The final reason for my dilemma is the definition that Mr. Bush and Mr. Blair and their advisors give of this war: "A Liberation war. A humanitarian war to bring freedom and democracy to Iraq." Oh, no. Humanitarianism has nothing to do with wars. All wars, even just ones, are death and destruction and atrocities and tears. And this is not a liberation war, a war like the Second World War. (By the way: neither is it an "oil war," as the pacifists who never yell against Saddam or bin Laden maintain in their rallies. Americans do not need Iraqi oil.) It is a political war. A war made in cold blood to respond to the Holy War that the enemies of the West declared upon the West on September 11. It is also avaccine, a surgery that hits Saddam because, (Mr. Bush and Mr. Blair believe), among the various focuses of cancer Saddam is the most obvious and dangerous one. Moreover, the obstacle that once removed will permit them to redesign the map of the Middle East as the British and the French did after the fall of the Ottoman Empire. To redesign it and to spread a Pax Romana, pardon, a Pax Americana, in which everybody will prosper through freedom and democracy. Again, no. Freedom cannot be a gift. And democracy cannot be imposed with bombs, with occupation armies. As my father said when he asked the anti-fascists to join the Resistance, and as today I say to those who honestly rely on the Pax Americana, people must conquer freedom by themselves. Democracy must come from their will, and in both cases a country must know what they consist of. In Europe the Second World War was a liberation war not because it brought novelties called freedom and democracy but because it re-established them. Because Europeans knew what they consisted of. The Japanese did not: it is true. In Japan, those two treasures were somehow a gift, a refund for Hiroshima and Nagasaki. But Japan had already started its process of modernization, and did not belong to the Islamic world. As I write in my book when I call bin Laden the tip of the iceberg and I define the iceberg as a mountain that has not moved for 1,400 years, that for 1,400 years has not changed, that has not emerged from its blindness, freedom and democracy are totally unrelated to the ideological texture of Islam. To the tyranny of [Islamic] states. So their people refuse them, and even more they want to erase ours.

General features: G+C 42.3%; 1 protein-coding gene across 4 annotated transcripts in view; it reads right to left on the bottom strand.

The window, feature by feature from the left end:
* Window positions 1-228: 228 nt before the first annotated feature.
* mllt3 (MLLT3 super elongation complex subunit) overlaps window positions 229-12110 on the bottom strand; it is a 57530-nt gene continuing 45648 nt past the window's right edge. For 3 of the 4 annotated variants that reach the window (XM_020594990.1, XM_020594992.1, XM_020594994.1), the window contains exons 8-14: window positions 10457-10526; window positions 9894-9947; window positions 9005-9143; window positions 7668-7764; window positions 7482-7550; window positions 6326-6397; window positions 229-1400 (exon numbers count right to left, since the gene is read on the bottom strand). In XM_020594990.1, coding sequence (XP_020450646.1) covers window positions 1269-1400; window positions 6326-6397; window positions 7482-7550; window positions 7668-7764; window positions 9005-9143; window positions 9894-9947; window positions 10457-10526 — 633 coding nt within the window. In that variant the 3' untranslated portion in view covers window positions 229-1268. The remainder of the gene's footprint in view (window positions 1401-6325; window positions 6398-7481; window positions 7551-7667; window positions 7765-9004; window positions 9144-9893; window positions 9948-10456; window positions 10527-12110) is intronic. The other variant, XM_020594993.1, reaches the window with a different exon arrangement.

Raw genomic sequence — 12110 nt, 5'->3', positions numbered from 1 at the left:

Upheld by their stubborn optimism, the same optimism for which at the Alamo they fought so well and all died slaughtered by Santa Anna, Americans think that in Baghdad they will be welcomed as they were in Rome and Florence and Paris. "They'll cheer us, throw us flowers." Maybe. In Baghdad anything can happen. But after that? Nearly two-thirds of the Iraqis are Shiites who have always dreamed of establishing an Islamic Republic of Iraq, and the Soviets too were once cheered in Kabul. They too imposed their peace. They even succeeded in convincing women to take off their burqas, remember? After a while, though, they had to leave. And the Taliban came. Thus, I ask: what if instead of learning freedom Iraq becomes a second Talibani Afghanistan? What if instead of becoming democratized by the Pax Americana the whole Middle East blows up and the cancer multiplies? As a proud defender of the West's civilization, without reservations I should join Mr. Bush and Mr. Blair in the new Alamo. Without reluctance I should fight and die with them. And this is the only thing about which I have no doubts at all.